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Middle School/High School
How to Teach with Hydra
Hydra belong to the Cnidaria phylum along with sea anemones, corals, and jellyfish. They are a carnivorous species that can be found in healthy freshwater rivers and streams where they attach themselves to plants and rocks.
Naturalist Abraham Trembley's groundbreaking discoveries of the regenerative power of Hydra were first published in 1744. His work has been described as the beginning of developmental biology. Trembley was trying to determine if the green polyp he found was plant or animal in his early work!
Today, researchers experiment with Hydra to investigate many areas like ecology, evolution, regeneration, wound healing, stemness, aging, cancer, and more. At all grade levels, science teachers can develop engaging lessons that introduce beginners to the fascinating world of 'Hydra biology.' Student lessons can range from simple observations to complex investigations that connect Hydra biology to their everyday life. Either way, you’ll generate excitement and curiosity among the “budding” young scientists in your class!
How Hydra regeneration differs from planaria
The ability of some animals to regenerate lost or damaged tissues is impressive. When it comes to regeneration, Hydra and planaria play a masterful “game of clones.” Like planaria, Hydra are one of the few organisms capable of regenerating a complete organism from small tissue fragments or even from dissociated cells.1
The regenerative power of both species depends on reserves of active adult stem cells:2
Pluripotent stem cells (neoblasts) in planaria. Pluripotent cells can give rise to all the cell types that make up the body; embryonic stem cells are considered pluripotent. Pluripotent cells cannot develop into an entire organism on their own.3 A single pluripotent adult stem cell type (“neoblast”) gives rise to the entire range of cell types and organs in the planarian body plan, including a brain, digestive-, excretory-, sensory- and reproductive systems.4
Multipotent interstitial stem cells in Hydra. Multipotent stem cells can self-renew by dividing and developing into multiple specialized cell types present in a specific tissue or organ. Blood cells are an example. Most adult stem cells are multipotent stem cells.5
Use Hydra in your classroom to help students observe this organism’s remarkable process of regeneration, reproduction, and other biological functions. Download the Working with Hydra guide at the top of this page to help you get started.
For help caring for your live Hydra, check out our Hydra Live Materials Care Guide.
About Ward’s Science Live Materials
Ward’s Science is committed to supplying high-quality specimens that support a wide variety of classroom activities and research. Because we cultivate and care for all of our live materials in our onsite labs, we ensure that your materials are always fresh, healthy, and delivered on time.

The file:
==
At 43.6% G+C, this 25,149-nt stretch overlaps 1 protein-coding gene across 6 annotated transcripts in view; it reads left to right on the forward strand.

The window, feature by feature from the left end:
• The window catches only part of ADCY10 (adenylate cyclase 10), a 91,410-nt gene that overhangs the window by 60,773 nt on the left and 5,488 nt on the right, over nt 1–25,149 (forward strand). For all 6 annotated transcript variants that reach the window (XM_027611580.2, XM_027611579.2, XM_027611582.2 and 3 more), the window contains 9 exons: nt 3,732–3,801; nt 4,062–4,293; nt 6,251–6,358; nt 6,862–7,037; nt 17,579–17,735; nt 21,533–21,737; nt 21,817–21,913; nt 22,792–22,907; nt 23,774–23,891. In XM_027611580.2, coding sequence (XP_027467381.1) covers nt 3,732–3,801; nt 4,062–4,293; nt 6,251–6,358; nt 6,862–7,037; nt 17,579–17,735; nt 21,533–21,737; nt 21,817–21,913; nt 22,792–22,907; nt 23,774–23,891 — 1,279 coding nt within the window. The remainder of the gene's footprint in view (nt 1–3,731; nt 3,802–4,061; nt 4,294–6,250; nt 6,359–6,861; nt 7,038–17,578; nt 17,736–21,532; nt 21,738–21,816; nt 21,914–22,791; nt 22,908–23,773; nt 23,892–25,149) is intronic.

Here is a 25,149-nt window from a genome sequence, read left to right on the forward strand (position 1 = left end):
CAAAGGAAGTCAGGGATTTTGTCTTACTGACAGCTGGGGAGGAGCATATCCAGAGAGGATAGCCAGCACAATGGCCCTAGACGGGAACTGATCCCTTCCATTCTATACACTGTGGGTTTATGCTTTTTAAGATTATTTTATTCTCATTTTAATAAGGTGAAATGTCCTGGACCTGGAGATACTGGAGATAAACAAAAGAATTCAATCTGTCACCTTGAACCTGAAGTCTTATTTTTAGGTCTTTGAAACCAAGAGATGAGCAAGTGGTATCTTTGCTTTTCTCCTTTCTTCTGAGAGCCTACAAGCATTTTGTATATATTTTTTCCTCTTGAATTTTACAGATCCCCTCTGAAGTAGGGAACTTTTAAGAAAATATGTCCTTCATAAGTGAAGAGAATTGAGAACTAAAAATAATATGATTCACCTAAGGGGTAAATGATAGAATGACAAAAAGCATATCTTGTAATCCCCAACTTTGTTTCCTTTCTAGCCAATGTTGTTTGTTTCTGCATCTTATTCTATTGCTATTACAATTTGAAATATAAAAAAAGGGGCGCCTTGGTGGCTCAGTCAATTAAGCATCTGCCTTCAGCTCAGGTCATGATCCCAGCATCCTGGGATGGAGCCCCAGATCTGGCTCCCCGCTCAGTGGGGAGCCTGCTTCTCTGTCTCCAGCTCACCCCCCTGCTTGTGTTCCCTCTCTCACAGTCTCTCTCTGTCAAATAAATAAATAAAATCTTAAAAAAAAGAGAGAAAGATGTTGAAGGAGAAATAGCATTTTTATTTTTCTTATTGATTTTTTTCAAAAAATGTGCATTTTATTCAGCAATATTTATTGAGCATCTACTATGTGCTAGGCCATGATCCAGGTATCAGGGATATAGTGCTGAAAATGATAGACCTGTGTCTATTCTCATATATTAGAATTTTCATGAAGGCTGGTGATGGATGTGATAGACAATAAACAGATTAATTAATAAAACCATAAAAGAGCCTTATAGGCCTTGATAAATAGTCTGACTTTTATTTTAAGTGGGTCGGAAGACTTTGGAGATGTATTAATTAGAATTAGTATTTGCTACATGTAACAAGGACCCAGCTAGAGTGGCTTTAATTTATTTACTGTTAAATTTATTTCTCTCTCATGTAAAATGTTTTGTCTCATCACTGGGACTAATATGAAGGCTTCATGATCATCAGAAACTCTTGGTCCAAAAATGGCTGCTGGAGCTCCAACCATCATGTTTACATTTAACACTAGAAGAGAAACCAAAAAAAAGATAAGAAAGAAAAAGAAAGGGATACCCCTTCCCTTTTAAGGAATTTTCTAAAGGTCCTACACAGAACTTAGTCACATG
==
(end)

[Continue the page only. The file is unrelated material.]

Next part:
For more information about how to care for live materials, visit our Live Material Care Guide page; it has instructional and informational literature sheets for the most popular live specimens in our collection. From algae to vertebrates and everything in between, you will find the facts and instructions necessary to properly provide care for your live specimens and enrich your lessons with additional background information.
Our expert biologists and lab technicians are here to help with questions or one-on-one support with your live materials—Email firstname.lastname@example.org for personalized support, custom orders, and more.
References: 1. NIH - National Center for Biotechnology Information: Cellular and Molecular Mechanisms of Hydra Regeneration 2. Frontiers in Cell and Developmental Biology: Dylan J. Guerin, Cindy X. Kha, and Kelly Ai-Sun Tseng, From Cell Death to Regeneration: Rebuilding After Injury. 3. NY State Stem Cell Science Department of Health, Wadsworth Center 4. Rink JC. Stem cell systems and regeneration in Hydra. Dev Genes Evol. 2013;223(1-2):67-84. doi:10.1007/s00427-012-0426-4 5. Nature Portfolio: Multipotent stem cells.
Ward's® Live Brown Hydra (Hydra littoralis)
Watch the feeding reflex in real-time. Observe the reproductive process of budding. Look for similarities and differences between Brown hydra and green Hydra. Vital stained cultures so students can visualize organism structures.
Ward's® Live Green Hydra (Chlorohydra viridissima)
Watch the feeding reflex in real-time. Observe the reproductive process of budding. Look for similarities and differences between Brown hydra and green Hydra. Vital stained cultures so students can visualize organism structures. Green hydra are smaller than the strictly carnivorous Brown Hydra.
Identifying features clearly distinguishable.
Eisco® Hydra Model
A three-dimensional dissection shows the Hydra’s mouth coelentron, testis, gland cells, ovum, and ovary.